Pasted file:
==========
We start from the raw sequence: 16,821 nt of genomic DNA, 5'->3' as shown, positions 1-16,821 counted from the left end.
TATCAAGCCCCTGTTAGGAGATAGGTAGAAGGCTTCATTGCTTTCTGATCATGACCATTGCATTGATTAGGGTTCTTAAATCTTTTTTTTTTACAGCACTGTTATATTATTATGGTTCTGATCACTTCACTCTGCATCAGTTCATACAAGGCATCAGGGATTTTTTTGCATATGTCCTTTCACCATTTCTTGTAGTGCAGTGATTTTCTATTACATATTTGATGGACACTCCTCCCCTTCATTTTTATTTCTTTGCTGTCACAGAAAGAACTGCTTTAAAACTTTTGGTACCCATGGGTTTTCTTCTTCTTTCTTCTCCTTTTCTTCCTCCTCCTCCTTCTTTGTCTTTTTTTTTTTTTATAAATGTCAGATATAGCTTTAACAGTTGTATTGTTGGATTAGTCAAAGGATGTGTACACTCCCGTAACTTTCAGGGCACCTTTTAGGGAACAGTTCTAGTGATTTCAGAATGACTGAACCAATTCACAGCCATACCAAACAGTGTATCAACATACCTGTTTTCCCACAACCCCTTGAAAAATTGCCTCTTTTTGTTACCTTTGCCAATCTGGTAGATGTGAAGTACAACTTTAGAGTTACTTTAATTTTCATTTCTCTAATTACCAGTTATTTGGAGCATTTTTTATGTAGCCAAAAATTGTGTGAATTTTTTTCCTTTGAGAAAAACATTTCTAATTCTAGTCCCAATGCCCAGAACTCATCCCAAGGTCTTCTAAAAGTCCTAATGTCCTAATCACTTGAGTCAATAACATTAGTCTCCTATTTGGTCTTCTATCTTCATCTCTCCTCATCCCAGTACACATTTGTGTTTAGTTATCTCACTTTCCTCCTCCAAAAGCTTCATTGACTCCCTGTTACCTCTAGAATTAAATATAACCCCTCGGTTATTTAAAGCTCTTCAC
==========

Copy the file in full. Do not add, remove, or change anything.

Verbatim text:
We start from the raw sequence: 16,821 nt of genomic DNA, 5'->3' as shown, positions 1-16,821 counted from the left end.
TATCAAGCCCCTGTTAGGAGATAGGTAGAAGGCTTCATTGCTTTCTGATCATGACCATTGCATTGATTAGGGTTCTTAAATCTTTTTTTTTTACAGCACTGTTATATTATTATGGTTCTGATCACTTCACTCTGCATCAGTTCATACAAGGCATCAGGGATTTTTTTGCATATGTCCTTTCACCATTTCTTGTAGTGCAGTGATTTTCTATTACATATTTGATGGACACTCCTCCCCTTCATTTTTATTTCTTTGCTGTCACAGAAAGAACTGCTTTAAAACTTTTGGTACCCATGGGTTTTCTTCTTCTTTCTTCTCCTTTTCTTCCTCCTCCTCCTTCTTTGTCTTTTTTTTTTTTTATAAATGTCAGATATAGCTTTAACAGTTGTATTGTTGGATTAGTCAAAGGATGTGTACACTCCCGTAACTTTCAGGGCACCTTTTAGGGAACAGTTCTAGTGATTTCAGAATGACTGAACCAATTCACAGCCATACCAAACAGTGTATCAACATACCTGTTTTCCCACAACCCCTTGAAAAATTGCCTCTTTTTGTTACCTTTGCCAATCTGGTAGATGTGAAGTACAACTTTAGAGTTACTTTAATTTTCATTTCTCTAATTACCAGTTATTTGGAGCATTTTTTATGTAGCCAAAAATTGTGTGAATTTTTTTCCTTTGAGAAAAACATTTCTAATTCTAGTCCCAATGCCCAGAACTCATCCCAAGGTCTTCTAAAAGTCCTAATGTCCTAATCACTTGAGTCAATAACATTAGTCTCCTATTTGGTCTTCTATCTTCATCTCTCCTCATCCCAGTACACATTTGTGTTTAGTTATCTCACTTTCCTCCTCCAAAAGCTTCATTGACTCCCTGTTACCTCTAGAATTAAATATAACCCCTCGGTTATTTAAAGCTCTTCAC